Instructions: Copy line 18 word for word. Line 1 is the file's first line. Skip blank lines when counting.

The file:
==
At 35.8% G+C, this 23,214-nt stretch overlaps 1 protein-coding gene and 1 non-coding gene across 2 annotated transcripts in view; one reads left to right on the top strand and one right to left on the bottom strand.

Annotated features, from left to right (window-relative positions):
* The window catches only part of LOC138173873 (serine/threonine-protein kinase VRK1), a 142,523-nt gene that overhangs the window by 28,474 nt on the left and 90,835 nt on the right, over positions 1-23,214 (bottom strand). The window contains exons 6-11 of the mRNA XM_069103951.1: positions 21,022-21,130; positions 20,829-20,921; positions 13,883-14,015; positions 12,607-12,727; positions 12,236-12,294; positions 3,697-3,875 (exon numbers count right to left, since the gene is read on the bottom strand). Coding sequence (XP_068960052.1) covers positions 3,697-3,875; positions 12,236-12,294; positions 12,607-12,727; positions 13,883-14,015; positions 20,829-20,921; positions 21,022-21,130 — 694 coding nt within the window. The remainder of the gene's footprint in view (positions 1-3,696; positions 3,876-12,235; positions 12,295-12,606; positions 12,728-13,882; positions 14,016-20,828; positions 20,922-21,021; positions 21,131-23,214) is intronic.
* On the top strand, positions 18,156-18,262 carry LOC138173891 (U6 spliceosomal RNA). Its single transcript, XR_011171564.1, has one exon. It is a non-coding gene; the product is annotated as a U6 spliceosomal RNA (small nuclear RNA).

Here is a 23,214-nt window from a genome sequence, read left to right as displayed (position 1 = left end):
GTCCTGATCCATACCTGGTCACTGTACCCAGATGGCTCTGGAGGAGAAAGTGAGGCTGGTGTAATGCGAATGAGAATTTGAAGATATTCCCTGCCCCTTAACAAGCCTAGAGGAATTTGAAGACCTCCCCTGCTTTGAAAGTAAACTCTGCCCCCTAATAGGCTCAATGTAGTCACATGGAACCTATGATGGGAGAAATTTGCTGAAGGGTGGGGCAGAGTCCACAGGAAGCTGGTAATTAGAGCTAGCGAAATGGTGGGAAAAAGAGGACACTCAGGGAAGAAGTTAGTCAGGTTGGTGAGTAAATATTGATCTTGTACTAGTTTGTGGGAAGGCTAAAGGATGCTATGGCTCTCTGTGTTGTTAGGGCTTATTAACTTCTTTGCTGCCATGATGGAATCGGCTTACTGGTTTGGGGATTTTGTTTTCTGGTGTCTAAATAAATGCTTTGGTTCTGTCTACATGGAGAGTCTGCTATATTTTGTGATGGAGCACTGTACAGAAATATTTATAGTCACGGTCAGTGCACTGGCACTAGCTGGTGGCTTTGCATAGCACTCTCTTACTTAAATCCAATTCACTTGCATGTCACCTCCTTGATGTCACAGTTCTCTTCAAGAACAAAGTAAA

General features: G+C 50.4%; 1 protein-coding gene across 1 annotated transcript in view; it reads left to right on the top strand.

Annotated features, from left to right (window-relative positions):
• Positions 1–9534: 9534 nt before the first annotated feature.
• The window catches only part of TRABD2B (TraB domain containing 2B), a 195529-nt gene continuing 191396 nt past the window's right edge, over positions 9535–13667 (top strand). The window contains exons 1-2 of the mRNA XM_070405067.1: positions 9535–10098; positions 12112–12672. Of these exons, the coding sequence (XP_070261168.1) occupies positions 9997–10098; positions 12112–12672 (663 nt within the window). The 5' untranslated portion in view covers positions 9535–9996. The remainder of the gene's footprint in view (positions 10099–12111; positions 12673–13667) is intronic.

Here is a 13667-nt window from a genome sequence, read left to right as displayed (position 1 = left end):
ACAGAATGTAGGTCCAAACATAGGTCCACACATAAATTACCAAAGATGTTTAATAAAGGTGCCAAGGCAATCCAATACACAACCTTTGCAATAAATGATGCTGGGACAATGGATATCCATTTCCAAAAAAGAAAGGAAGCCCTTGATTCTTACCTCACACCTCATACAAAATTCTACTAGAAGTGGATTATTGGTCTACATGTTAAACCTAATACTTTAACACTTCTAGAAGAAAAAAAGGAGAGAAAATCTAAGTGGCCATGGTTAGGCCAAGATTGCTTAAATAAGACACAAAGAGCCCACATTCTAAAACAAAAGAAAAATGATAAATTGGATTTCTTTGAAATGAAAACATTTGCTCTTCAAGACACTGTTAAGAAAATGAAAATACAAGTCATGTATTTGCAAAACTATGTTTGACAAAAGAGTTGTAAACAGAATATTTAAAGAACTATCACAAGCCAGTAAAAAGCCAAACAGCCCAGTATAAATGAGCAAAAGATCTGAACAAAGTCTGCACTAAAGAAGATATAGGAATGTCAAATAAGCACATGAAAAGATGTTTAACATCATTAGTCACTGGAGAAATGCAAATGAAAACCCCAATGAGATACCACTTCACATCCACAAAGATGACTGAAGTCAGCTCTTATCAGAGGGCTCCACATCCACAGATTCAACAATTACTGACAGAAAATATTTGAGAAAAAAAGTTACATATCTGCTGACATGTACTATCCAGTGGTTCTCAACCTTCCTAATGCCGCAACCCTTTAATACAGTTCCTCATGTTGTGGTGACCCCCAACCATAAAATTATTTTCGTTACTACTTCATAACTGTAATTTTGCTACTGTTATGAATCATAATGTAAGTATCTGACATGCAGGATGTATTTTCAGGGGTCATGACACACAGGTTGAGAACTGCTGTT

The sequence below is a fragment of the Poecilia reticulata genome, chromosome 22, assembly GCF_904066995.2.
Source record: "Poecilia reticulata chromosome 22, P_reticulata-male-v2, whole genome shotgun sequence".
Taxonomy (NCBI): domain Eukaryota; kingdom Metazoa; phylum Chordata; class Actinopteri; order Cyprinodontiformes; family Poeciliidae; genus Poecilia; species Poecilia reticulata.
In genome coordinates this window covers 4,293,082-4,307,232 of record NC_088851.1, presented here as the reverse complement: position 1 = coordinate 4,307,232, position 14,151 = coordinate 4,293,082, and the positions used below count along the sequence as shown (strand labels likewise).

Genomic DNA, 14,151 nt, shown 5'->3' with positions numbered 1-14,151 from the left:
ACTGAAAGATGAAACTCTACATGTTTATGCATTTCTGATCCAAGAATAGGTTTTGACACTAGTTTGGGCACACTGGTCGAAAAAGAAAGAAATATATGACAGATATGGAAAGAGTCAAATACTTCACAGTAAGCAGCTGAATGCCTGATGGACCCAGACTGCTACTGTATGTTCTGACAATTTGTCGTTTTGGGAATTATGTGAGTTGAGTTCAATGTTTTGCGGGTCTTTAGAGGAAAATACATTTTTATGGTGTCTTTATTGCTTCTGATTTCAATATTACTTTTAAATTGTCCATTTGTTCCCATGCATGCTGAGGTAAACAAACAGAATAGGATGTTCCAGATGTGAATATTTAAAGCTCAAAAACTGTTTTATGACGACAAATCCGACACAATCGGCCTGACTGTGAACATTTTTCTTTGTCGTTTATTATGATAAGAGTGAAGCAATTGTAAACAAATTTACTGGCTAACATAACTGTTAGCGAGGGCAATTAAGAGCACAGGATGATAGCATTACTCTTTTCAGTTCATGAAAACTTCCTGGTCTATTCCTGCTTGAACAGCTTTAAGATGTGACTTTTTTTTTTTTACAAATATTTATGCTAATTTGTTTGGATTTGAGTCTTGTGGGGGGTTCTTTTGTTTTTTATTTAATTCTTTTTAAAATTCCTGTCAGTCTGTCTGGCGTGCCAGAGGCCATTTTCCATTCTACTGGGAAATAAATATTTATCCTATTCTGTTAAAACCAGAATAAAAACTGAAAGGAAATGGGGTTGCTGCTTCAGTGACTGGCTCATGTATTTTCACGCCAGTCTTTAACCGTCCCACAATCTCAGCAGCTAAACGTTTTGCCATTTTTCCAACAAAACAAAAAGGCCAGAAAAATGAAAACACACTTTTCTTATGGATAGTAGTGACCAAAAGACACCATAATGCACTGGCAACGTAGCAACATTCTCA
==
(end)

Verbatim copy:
ACTGAAAGATGAAACTCTACATGTTTATGCATTTCTGATCCAAGAATAGGTTTTGACACTAGTTTGGGCACACTGGTCGAAAAAGAAAGAAATATATGACAGATATGGAAAGAGTCAAATACTTCACAGTAAGCAGCTGAATGCCTGATGGACCCAGACTGCTACTGTATGTTCTGACAATTTGTCGTTTTGGGAATTATGTGAGTTGAGTTCAATGTTTTGCGGGTCTTTAGAGGAAAATACATTTTTATGGTGTCTTTATTGCTTCTGATTTCAATATTACTTTTAAATTGTCCATTTGTTCCCATGCATGCTGAGGTAAACAAACAGAATAGGATGTTCCAGATGTGAATATTTAAAGCTCAAAAACTGTTTTATGACGACAAATCCGACACAATCGGCCTGACTGTGAACATTTTTCTTTGTCGTTTATTATGATAAGAGTGAAGCAATTGTAAACAAATTTACTGGCTAACATAACTGTTAGCGAGGGCAATTAAGAGCACAGGATGATAGCATTACTCTTTTCAGTTCATGAAAACTTCCTGGTCTATTCCTGCTTGAACAGCTTTAAGATGTGACTTTTTTTTTTTTACAAATATTTATGCTAATTTGTTTGGATTTGAGTCTTGTGGGGGGTTCTTTTGTTTTTTATTTAATTCTTTTTAAAATTCCTGTCAGTCTGTCTGGCGTGCCAGAGGCCATTTTCCATTCTACTGGGAAATAAATATTTATCCTATTCTGTTAAAACCAGAATAAAAACTGAAAGGAAATGGGGTTGCTGCTTCAGTGACTGGCTCATGTATTTTCACGCCAGTCTTTAACCGTCCCACAATCTCAGCAGCTAAACGTTTTGCCATTTTTCCAACAAAACAAAAAGGCCAGAAAAATGAAAACACACTTTTCTTATGGATAGTAGTGACCAAAAGACACCATAATGCACTGGCAACGTAGCAACATTCTCA